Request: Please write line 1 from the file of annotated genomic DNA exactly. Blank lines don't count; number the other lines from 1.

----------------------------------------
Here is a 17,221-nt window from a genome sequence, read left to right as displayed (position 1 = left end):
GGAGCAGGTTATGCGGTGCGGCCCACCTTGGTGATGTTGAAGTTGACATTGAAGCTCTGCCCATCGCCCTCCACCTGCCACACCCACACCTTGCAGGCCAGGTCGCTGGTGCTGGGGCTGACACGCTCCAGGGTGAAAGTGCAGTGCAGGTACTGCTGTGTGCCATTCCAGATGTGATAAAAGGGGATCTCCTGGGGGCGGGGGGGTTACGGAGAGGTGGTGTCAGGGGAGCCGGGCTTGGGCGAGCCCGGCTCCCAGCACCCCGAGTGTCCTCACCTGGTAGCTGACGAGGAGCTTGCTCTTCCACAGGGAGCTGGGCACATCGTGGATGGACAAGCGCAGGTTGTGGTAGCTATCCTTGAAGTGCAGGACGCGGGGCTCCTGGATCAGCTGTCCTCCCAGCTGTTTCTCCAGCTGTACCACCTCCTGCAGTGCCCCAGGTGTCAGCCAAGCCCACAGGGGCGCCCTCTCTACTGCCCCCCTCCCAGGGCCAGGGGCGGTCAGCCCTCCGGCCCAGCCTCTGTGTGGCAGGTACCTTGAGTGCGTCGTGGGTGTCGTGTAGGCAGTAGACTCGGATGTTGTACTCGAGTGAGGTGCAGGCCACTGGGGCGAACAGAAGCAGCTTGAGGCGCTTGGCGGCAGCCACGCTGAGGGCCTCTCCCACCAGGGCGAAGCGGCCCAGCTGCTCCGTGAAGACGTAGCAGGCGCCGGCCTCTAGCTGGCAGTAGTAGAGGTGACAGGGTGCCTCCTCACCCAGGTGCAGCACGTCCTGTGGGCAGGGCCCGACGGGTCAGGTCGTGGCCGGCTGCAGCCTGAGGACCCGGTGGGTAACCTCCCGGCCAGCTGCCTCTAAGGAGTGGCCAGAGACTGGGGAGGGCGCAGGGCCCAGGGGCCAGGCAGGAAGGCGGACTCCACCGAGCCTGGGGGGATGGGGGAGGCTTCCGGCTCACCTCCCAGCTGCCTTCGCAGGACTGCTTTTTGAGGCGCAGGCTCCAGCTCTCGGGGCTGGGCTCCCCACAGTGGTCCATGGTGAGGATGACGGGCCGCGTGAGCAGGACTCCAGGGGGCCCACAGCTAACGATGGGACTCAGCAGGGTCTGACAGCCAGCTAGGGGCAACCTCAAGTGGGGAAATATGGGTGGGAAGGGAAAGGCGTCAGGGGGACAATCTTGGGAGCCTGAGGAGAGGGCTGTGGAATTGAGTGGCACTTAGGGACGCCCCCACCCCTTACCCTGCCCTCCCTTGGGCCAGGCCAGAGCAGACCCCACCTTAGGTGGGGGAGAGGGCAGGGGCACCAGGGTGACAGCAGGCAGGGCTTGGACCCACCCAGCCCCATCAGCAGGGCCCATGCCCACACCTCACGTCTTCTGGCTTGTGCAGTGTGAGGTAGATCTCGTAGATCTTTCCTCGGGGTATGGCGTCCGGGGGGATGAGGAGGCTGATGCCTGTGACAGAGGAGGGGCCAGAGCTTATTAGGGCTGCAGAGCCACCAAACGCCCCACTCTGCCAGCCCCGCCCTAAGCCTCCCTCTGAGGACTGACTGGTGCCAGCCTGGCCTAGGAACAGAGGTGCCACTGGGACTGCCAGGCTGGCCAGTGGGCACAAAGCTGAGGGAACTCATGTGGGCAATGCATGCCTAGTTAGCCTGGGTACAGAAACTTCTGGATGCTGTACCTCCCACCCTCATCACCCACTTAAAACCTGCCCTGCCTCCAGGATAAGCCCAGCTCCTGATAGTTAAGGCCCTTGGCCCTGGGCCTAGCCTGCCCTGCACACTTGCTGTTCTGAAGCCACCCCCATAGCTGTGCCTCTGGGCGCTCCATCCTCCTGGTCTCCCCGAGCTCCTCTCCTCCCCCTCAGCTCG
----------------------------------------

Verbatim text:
Here is a 17,221-nt window from a genome sequence, read left to right as displayed (position 1 = left end):